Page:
1. Researchers develop way to stimulate formation of new neural connections in adult brain

    November 16, 2017 by Ashley

    From the University of Idaho press release:

    A team led by University of Idaho scientists has found a way to stimulate formation of new neural connections in the adult brain in a study that could eventually help humans fend off memory loss, brain trauma and other ailments in the central nervous system.

    Peter G. Fuerst, an associate professor in the College of Science’s Department of Biological Sciences and WWAMI Medical Education Program, and a team that included lead author doctoral student Aaron Simmons, were able to stimulate growth of new neural connections in mice that are needed to connect the cells into neural circuits. Their study, which included scientists from the University of Louisville and University of Puerto Rico-Humacao, is titled “DSCAM-Mediated Control of Dendritic and Axonal Arbor Outgrowth Enforces Tiling and Inhibits Synaptic Plasticity.” It was published today in the Journal Proceedings of the National Academy of Sciences.

    “The paper is a study into factors that prevent adult neurons from making new connections,” Fuerst said. “Regulation of this process is important to prevent several disorders, such as autism, but is also related to the inability of the adult nervous system to readily recover from damage.”

    Researchers studied a cell population that has the unusual ability to make new connections into adulthood, but under normal conditions does not grow the needed axons or dendrites. The team was able to genetically manipulate the cell population in the mice to induce axon and dendrite outgrowth. They found this induced the formation of stable, functional connections with new cells.

    “The idea is that one could stimulate the nervous system to make new connections if there was some kind of trauma,” Fuerst said. “Maybe this is the way to reactivate the cell to build those new connections that we can take advantage of clinically.”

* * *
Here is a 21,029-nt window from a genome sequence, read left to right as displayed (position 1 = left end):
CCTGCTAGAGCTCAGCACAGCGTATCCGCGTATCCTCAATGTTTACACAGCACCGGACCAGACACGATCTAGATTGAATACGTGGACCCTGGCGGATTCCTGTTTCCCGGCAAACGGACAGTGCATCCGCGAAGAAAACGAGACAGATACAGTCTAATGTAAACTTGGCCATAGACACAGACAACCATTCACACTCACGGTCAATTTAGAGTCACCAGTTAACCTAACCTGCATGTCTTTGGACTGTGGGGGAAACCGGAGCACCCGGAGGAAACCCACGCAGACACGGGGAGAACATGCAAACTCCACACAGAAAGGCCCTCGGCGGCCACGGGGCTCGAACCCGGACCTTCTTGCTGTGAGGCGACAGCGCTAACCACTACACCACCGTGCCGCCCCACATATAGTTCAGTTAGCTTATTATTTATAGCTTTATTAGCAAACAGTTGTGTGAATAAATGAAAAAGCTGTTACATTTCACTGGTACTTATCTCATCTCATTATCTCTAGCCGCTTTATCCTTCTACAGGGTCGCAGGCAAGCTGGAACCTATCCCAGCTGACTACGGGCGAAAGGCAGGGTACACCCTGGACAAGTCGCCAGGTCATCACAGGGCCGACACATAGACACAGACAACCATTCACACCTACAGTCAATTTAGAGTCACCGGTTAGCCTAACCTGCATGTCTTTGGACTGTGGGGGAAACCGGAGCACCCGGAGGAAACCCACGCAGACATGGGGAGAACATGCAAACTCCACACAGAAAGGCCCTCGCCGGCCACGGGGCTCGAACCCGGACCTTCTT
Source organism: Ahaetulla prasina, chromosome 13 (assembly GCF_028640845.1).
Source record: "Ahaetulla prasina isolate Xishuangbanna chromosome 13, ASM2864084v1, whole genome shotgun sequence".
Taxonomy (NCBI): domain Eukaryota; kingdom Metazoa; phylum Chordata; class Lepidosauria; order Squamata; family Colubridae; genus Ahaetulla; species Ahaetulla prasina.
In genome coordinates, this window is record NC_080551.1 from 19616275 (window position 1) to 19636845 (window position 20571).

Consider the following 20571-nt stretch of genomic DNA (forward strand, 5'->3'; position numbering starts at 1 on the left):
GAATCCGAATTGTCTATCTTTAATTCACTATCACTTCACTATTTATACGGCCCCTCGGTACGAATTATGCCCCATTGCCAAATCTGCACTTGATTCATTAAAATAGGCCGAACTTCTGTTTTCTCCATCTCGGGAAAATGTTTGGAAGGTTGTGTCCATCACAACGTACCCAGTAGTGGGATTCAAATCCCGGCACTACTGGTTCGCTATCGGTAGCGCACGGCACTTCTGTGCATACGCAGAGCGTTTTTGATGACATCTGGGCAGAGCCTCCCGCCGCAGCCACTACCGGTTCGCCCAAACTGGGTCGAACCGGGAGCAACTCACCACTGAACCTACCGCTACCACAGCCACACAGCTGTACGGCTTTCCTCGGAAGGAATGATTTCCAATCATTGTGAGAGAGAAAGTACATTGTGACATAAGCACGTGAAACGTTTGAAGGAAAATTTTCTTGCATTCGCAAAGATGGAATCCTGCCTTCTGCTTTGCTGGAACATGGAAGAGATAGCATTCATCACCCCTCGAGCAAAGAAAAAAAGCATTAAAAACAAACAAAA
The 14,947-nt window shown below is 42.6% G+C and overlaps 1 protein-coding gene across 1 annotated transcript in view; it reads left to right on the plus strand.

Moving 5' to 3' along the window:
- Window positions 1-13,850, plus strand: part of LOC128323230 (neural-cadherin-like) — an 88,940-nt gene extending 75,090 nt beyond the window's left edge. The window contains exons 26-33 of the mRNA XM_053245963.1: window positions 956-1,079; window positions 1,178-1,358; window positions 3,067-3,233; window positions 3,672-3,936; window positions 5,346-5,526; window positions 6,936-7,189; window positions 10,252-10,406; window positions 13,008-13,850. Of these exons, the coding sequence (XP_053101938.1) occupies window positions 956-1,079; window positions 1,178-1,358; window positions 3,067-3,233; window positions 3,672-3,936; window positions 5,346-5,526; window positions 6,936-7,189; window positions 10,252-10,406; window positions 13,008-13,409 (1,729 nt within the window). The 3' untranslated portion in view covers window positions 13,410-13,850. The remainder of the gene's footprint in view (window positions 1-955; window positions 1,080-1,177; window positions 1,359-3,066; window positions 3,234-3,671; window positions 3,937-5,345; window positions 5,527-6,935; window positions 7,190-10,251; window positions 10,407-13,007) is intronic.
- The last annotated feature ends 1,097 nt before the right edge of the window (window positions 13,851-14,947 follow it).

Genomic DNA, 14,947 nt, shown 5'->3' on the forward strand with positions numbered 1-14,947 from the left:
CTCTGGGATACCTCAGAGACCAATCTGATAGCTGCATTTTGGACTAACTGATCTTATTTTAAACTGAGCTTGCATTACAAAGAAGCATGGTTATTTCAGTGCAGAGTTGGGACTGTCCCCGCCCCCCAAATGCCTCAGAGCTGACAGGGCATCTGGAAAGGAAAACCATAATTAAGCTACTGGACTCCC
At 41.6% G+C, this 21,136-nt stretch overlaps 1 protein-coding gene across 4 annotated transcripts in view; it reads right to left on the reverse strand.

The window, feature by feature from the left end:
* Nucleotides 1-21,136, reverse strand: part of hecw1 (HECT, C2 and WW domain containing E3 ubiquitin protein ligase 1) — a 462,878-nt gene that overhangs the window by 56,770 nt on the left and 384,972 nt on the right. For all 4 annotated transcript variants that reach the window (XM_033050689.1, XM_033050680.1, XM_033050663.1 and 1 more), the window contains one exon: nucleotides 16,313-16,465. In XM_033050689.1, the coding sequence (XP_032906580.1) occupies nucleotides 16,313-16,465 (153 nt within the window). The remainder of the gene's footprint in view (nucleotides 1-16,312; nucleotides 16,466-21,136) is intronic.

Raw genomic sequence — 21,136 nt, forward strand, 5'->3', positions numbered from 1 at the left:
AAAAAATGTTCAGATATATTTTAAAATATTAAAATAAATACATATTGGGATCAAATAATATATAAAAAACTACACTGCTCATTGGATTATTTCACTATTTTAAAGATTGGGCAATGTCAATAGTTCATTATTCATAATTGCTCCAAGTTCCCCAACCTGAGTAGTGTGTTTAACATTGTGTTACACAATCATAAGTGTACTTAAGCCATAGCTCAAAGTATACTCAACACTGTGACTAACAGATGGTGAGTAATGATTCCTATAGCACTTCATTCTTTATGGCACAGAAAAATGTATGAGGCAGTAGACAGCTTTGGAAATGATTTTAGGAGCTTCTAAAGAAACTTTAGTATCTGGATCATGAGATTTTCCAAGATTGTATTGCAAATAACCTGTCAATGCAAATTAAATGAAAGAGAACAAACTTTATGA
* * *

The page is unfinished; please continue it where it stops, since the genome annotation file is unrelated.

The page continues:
Their efforts included research through the regional WWAMI Medical Education Program at the University of Washington and could have wide ramifications for other adult neurological conditions that prevent human brains from making those needed connections as an adult.

    “In children in early development it’s very easy to make new connections, but adults lose that ability, and we want to see why that is,” he said.

    The genetic manipulation used in mice as part of the study wouldn’t work in humans. Instead, Fuerst and his team would next like to test small-molecule drugs that regulate these central nervous system processes — currently used to combat cancer in humans — to see if they can help the nervous system make new connections in mice.

    “These contributions by Peter and his team right here at the University of Idaho are helping advance global neurological research,” said Janet Nelson, vice president for research and economic development. “I’m excited by the potential impact of this research on the understanding of the brain and in advancing human health.”